Our crew bar opens once most people have finished work at midnight. We have themed nights as a way to unwind and socialise. Salsa nights go down a storm with our Latin friends whilst 90’s nights are a hit with the ladies. The Youth Activities girls bring so much energy and always manage to turn any average Tuesday in to a night we’ll never remember. We hang out in the bar until two, making the most of the few hours we have to ourselves. These hours are so important for our sanity. The social aspect to life on a ship is vital, it breaks up the day and allows us to be ourselves, be spontaneous and somewhat carefree. Without these precious few hours the routine would be horribly demoralising. From the bar a lot of us like to head to the open area on deck 5. Here we sit at the very front of the ship watching the stars and enjoying the cool early morning breeze. Unfortunately it’s always over too quick and by three most of us are back in bed for a short nap before the roller coaster ride starts again.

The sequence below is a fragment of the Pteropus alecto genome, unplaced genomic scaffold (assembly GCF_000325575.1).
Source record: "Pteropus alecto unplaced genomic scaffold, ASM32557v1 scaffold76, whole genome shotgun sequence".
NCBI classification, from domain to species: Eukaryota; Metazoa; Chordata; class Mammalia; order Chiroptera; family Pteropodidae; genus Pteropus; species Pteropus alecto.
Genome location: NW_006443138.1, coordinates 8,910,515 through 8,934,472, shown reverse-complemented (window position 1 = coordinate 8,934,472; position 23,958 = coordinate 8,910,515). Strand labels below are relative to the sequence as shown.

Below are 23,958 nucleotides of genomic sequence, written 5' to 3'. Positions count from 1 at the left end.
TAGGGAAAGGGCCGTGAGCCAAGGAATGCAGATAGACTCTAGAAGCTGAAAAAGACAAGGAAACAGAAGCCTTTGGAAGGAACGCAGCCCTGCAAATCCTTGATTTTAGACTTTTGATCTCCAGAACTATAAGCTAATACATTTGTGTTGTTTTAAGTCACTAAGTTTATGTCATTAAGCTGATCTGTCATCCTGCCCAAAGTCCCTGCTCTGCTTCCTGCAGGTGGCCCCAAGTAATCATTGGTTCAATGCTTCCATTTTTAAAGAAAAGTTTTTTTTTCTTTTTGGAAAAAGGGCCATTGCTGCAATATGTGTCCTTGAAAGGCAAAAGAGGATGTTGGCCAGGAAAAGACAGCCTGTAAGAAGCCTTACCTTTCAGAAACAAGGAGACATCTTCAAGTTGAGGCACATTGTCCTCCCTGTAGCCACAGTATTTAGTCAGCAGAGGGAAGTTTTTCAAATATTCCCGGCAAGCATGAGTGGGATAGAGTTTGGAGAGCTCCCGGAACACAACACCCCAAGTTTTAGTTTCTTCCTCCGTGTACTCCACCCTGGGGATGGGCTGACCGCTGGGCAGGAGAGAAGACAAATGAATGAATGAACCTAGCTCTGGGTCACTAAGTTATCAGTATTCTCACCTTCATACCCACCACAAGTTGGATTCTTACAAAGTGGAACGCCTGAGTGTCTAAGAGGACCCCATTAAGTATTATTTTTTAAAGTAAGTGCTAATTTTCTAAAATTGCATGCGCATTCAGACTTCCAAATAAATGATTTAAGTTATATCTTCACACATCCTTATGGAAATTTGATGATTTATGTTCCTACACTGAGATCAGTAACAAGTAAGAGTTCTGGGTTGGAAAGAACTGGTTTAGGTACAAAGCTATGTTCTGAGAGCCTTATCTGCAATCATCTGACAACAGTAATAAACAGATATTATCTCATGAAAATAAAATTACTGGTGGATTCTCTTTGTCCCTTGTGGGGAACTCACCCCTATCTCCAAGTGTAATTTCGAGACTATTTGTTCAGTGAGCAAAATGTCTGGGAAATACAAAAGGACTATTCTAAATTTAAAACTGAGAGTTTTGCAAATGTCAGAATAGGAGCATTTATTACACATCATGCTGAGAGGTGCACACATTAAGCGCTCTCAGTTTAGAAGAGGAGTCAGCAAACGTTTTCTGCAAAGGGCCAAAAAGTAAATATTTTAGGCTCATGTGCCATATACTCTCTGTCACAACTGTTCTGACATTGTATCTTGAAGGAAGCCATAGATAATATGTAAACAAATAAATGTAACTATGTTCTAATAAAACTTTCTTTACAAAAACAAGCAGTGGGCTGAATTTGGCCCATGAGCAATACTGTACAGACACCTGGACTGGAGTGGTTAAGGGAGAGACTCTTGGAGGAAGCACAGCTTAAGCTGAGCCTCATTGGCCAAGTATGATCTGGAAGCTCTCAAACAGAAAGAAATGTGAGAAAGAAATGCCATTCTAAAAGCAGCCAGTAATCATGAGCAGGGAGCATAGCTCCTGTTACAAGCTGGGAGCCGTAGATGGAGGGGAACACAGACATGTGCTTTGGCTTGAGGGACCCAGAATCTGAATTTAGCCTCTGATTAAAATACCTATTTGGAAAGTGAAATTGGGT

Working on a ship you come across this phenomenon known as ‘Ship-life’. It’s a simple phrase which kept popping up during my time on board and I’ve been trying to wrap my head around it.
If the Oxford dictionary decided to include the term ‘ship-life’ (which it wouldn’t), I think the definition would go a little something like this. ‘Ship-Life’…”the term used as an excuse for any untoward or out of the ordinary behaviour whilst living on a ship, usually accompanied by a shrug of the shoulders.”
It’s basically a get out clause for the gossips, the promiscuous, the lazy, the punctually challenged and the over excited. But that’s just a definition, to me it means so much more.